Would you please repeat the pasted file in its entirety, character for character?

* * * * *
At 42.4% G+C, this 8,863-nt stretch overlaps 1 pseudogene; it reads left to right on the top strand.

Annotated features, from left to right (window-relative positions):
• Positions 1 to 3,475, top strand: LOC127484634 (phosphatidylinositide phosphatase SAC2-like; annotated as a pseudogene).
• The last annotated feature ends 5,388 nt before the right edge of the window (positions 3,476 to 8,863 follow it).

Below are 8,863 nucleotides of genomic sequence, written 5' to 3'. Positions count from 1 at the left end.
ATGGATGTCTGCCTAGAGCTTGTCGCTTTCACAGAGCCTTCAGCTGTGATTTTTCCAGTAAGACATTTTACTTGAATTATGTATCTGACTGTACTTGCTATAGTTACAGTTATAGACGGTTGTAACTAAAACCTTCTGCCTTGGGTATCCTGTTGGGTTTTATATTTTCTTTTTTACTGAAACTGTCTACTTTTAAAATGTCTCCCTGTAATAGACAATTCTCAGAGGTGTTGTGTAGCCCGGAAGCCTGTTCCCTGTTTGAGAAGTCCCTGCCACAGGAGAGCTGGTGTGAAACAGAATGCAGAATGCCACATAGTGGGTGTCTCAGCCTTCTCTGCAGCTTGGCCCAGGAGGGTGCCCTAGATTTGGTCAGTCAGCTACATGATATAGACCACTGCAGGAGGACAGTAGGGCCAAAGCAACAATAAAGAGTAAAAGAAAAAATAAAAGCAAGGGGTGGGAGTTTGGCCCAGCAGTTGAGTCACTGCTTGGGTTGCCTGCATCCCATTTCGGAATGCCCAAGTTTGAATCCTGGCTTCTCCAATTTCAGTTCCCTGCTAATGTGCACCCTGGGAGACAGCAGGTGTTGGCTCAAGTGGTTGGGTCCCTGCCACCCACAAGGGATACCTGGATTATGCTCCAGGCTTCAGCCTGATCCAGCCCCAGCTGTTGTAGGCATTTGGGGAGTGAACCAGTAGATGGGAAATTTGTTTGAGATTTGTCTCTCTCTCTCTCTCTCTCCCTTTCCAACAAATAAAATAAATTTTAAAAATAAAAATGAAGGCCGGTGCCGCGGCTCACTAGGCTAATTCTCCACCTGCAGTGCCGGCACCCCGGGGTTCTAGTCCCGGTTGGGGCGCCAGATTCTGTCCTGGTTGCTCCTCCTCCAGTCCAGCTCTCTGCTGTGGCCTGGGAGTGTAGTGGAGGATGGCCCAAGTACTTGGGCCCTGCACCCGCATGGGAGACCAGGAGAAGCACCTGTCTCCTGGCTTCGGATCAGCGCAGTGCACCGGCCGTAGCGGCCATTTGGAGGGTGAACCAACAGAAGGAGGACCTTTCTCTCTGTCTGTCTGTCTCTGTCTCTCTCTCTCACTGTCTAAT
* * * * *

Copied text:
At 42.4% G+C, this 8,863-nt stretch overlaps 1 pseudogene; it reads left to right on the top strand.

Annotated features, from left to right (window-relative positions):
• Positions 1 to 3,475, top strand: LOC127484634 (phosphatidylinositide phosphatase SAC2-like; annotated as a pseudogene).
• The last annotated feature ends 5,388 nt before the right edge of the window (positions 3,476 to 8,863 follow it).

Below are 8,863 nucleotides of genomic sequence, written 5' to 3'. Positions count from 1 at the left end.
ATGGATGTCTGCCTAGAGCTTGTCGCTTTCACAGAGCCTTCAGCTGTGATTTTTCCAGTAAGACATTTTACTTGAATTATGTATCTGACTGTACTTGCTATAGTTACAGTTATAGACGGTTGTAACTAAAACCTTCTGCCTTGGGTATCCTGTTGGGTTTTATATTTTCTTTTTTACTGAAACTGTCTACTTTTAAAATGTCTCCCTGTAATAGACAATTCTCAGAGGTGTTGTGTAGCCCGGAAGCCTGTTCCCTGTTTGAGAAGTCCCTGCCACAGGAGAGCTGGTGTGAAACAGAATGCAGAATGCCACATAGTGGGTGTCTCAGCCTTCTCTGCAGCTTGGCCCAGGAGGGTGCCCTAGATTTGGTCAGTCAGCTACATGATATAGACCACTGCAGGAGGACAGTAGGGCCAAAGCAACAATAAAGAGTAAAAGAAAAAATAAAAGCAAGGGGTGGGAGTTTGGCCCAGCAGTTGAGTCACTGCTTGGGTTGCCTGCATCCCATTTCGGAATGCCCAAGTTTGAATCCTGGCTTCTCCAATTTCAGTTCCCTGCTAATGTGCACCCTGGGAGACAGCAGGTGTTGGCTCAAGTGGTTGGGTCCCTGCCACCCACAAGGGATACCTGGATTATGCTCCAGGCTTCAGCCTGATCCAGCCCCAGCTGTTGTAGGCATTTGGGGAGTGAACCAGTAGATGGGAAATTTGTTTGAGATTTGTCTCTCTCTCTCTCTCTCTCCCTTTCCAACAAATAAAATAAATTTTAAAAATAAAAATGAAGGCCGGTGCCGCGGCTCACTAGGCTAATTCTCCACCTGCAGTGCCGGCACCCCGGGGTTCTAGTCCCGGTTGGGGCGCCAGATTCTGTCCTGGTTGCTCCTCCTCCAGTCCAGCTCTCTGCTGTGGCCTGGGAGTGTAGTGGAGGATGGCCCAAGTACTTGGGCCCTGCACCCGCATGGGAGACCAGGAGAAGCACCTGTCTCCTGGCTTCGGATCAGCGCAGTGCACCGGCCGTAGCGGCCATTTGGAGGGTGAACCAACAGAAGGAGGACCTTTCTCTCTGTCTGTCTGTCTCTGTCTCTCTCTCTCACTGTCTAAT